My basic hours mean I work a 4-hour shift every day, with a 20-minute break, which is good. It can be quite a stressful job as the mail has to be out the door by a certain time, and if we are late even by a minute then we fail.
We are allowed a radio on, a must in a workplace such as Royal Mail, and we are allowed to wear headphones. Lots of uniform is provided, 4 shirts, 2 t-shirts, a fleece, stormproof jacket, 2 pairs of trousers, 1 hat, 1 belt, leggings, 2 pairs of shoes (safety and non-safety), high-vis jackets - the list goes on, and all the clothes are of excellent quality.
I have also been offered to get driver training, on transit vans, and it has been mentioned to me that I will probably get training on the HGVs and they'll put me through my Heavy Goods Test - Brilliant! This means soon I will instead of being stuck indoors all the time, be able to go out and do some collections or delivery.
Overtime is usually available, as I said I am contracted at 20 hours per week, but often get closer to 30-35. Wages are paid weekly straight into the bank account, which I much prefer to monthly. Another good thing with Royal Mail is they allow you to buy extra holiday (unpaid leave in effect!) which is very useful should something important come up.
So all in all, the job involves some hard-work, but they treat you well, with good training, uniform, and rights etc... It can get rather tedious, I have to agree with that, but it is well paid, with my wage going up after 6 months, and the job is very secure. Royal Mail is one employee that I think will probably survive the recession with it's head held high, I feel very lucky to work for them.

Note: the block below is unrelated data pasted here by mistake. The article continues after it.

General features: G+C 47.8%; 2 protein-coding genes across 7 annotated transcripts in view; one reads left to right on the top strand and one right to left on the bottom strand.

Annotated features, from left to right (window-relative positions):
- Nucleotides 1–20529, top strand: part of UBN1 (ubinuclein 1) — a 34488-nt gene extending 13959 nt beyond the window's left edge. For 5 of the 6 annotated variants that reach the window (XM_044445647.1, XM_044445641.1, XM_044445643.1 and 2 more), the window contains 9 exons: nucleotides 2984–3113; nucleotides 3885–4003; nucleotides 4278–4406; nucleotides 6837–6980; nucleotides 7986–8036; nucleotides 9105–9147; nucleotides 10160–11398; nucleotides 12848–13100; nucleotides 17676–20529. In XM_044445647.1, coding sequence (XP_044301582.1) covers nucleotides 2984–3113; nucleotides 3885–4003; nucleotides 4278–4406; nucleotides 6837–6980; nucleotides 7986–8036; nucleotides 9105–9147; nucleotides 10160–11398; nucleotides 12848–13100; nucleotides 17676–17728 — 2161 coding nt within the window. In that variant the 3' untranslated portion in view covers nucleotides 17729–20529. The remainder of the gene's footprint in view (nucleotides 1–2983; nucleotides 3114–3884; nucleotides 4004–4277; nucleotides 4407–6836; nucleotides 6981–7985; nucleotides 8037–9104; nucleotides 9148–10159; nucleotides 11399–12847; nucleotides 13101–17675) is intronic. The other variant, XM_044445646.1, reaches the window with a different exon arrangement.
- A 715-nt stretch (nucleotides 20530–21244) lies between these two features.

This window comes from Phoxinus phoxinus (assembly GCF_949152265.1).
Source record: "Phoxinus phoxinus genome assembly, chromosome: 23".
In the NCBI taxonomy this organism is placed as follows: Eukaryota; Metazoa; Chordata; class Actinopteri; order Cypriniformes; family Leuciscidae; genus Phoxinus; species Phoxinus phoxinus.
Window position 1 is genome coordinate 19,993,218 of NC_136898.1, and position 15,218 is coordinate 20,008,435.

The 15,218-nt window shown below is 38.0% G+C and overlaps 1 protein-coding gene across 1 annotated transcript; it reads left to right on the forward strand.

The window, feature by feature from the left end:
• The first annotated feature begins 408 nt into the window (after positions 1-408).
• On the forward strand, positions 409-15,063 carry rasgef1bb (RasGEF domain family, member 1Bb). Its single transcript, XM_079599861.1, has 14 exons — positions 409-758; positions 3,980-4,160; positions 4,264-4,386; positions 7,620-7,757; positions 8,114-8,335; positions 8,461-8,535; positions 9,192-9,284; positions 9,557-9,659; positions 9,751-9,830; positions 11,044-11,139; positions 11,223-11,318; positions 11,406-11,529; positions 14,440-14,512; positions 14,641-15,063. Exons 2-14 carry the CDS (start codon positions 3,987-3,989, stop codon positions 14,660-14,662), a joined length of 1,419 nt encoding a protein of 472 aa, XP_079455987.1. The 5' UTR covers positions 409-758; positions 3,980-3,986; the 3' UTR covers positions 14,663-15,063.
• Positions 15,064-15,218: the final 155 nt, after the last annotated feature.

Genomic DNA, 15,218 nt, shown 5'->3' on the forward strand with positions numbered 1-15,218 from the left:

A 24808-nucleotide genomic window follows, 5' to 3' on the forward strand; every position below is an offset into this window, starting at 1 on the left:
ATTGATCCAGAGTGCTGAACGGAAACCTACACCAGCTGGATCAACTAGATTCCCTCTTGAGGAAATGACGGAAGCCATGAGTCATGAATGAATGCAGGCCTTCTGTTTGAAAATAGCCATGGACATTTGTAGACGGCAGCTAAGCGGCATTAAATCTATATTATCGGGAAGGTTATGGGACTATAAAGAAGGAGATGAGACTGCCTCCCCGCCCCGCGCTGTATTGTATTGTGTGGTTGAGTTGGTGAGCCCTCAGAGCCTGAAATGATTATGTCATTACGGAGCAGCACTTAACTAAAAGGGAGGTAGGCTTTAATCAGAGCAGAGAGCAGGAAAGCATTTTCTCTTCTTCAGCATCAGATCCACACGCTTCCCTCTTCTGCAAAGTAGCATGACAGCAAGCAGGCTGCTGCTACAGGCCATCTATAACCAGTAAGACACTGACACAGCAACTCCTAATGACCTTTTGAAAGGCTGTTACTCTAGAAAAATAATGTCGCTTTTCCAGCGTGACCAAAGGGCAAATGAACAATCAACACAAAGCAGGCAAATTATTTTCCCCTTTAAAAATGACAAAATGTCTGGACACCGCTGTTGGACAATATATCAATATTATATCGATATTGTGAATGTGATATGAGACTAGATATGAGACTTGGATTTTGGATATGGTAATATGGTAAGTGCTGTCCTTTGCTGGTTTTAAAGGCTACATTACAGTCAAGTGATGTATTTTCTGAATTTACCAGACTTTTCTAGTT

I worked sorting mail for two weeks as a Christmas temp.
I started at 6 am and was scheduled to finis at 2 pm but normally had some overtime.
There is a massive amount of work available, I did 15 days out of 10 and did extra hours on some days. The standard rate is £5.95 but you get more for overtime and you get holiday pay pro rata.
Unfortunately the money doesn't arrive until after Christmas and then it is split into payments for each week and separate holiday pay spaced a few days apart.
The work is easy and boring; there are envelopes with post codes on them, boxes with post codes on them and two days training.
The training is done a few days before the two weeks work starts which is awkward to fit into Christmas holiday, I had to move shifts at my regular job last minute because I wasn't told when Royal mail actually wanted me - in fact it was implied training took a few hours at the start of the first day.
Training is completely useless of course and focuses on health and safety.
The job requires you to stay standing all day and you have to break the binding around stacks of magazines with your fingers which becomes painful.
For a change you can sort parcels which is better since bigger movements don't make you ache as much.
They have the radio on an you can listen to your MP3 player; I spent the time learning virology from university of Warwick podcasts (available to download online).